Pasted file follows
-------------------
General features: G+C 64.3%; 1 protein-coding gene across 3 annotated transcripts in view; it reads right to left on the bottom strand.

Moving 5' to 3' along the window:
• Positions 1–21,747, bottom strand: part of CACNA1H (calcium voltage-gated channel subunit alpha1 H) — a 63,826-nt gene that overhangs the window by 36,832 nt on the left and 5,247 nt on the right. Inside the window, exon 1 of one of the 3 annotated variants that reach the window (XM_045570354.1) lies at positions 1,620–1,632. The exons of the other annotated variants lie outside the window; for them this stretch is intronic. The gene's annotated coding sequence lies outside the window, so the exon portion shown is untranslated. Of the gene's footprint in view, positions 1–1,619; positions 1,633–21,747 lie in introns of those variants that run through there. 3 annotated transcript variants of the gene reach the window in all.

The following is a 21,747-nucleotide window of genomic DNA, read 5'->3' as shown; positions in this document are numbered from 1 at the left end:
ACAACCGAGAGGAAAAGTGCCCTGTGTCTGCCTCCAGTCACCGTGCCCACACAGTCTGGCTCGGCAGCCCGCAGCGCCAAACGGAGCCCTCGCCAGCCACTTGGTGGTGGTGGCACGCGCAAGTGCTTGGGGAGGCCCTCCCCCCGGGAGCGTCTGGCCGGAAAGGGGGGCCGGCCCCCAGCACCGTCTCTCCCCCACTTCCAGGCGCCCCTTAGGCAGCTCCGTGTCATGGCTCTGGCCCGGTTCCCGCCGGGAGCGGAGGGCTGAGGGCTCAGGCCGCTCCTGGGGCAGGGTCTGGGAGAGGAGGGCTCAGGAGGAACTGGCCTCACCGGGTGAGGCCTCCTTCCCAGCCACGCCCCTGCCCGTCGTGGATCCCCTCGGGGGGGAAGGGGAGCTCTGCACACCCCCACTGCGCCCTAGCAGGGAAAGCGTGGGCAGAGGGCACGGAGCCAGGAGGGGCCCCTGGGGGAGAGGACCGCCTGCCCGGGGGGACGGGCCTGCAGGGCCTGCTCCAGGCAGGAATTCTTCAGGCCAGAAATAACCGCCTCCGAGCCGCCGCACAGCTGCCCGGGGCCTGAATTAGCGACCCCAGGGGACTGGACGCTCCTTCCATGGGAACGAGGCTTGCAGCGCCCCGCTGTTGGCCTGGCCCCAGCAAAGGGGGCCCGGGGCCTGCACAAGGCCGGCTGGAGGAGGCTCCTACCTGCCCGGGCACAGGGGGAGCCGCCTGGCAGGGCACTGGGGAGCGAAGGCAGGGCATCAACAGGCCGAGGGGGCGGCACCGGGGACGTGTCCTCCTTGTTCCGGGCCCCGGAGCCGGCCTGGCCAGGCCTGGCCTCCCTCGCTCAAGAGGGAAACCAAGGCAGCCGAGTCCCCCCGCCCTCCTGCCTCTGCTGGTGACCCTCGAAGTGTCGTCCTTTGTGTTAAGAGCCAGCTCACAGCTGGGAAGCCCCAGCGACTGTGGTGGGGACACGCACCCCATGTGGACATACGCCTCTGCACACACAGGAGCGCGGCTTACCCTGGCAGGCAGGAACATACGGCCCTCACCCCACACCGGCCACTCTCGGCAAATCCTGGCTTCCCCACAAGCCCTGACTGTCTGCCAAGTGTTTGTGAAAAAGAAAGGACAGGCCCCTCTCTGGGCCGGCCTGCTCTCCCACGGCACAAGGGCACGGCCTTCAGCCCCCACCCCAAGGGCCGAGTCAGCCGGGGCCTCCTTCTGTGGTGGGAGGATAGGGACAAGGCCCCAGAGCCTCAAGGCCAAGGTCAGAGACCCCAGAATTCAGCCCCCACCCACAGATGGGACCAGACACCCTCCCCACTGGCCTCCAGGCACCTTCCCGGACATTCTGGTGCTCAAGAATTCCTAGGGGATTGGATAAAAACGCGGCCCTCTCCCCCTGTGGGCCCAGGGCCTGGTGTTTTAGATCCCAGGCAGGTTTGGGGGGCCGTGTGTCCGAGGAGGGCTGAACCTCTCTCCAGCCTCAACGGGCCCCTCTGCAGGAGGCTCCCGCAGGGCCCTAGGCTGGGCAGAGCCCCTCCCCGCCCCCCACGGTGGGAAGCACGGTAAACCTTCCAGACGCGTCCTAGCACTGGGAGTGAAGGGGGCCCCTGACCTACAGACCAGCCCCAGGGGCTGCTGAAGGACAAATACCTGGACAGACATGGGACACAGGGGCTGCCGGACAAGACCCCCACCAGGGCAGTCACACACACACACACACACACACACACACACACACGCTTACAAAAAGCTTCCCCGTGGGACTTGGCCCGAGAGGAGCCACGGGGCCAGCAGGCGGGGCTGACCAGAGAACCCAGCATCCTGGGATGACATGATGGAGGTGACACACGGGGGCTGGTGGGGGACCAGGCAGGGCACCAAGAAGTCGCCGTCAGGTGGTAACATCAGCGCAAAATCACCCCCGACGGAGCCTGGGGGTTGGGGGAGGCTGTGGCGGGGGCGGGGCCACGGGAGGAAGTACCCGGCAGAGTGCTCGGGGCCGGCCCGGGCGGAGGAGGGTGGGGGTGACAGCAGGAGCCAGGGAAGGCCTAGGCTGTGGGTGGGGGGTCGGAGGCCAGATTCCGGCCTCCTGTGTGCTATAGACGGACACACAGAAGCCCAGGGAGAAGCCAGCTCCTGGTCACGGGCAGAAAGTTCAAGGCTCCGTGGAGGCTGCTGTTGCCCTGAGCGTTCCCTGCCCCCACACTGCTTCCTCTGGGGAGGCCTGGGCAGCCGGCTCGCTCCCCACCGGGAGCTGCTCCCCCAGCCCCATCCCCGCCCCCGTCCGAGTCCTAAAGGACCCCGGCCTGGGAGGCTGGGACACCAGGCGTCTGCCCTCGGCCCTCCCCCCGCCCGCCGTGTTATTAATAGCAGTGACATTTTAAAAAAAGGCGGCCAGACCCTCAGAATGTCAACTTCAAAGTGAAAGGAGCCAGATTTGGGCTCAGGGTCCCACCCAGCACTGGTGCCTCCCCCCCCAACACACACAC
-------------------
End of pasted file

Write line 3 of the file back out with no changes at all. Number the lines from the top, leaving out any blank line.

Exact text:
• Positions 1–21,747, bottom strand: part of CACNA1H (calcium voltage-gated channel subunit alpha1 H) — a 63,826-nt gene that overhangs the window by 36,832 nt on the left and 5,247 nt on the right. Inside the window, exon 1 of one of the 3 annotated variants that reach the window (XM_045570354.1) lies at positions 1,620–1,632. The exons of the other annotated variants lie outside the window; for them this stretch is intronic. The gene's annotated coding sequence lies outside the window, so the exon portion shown is untranslated. Of the gene's footprint in view, positions 1–1,619; positions 1,633–21,747 lie in introns of those variants that run through there. 3 annotated transcript variants of the gene reach the window in all.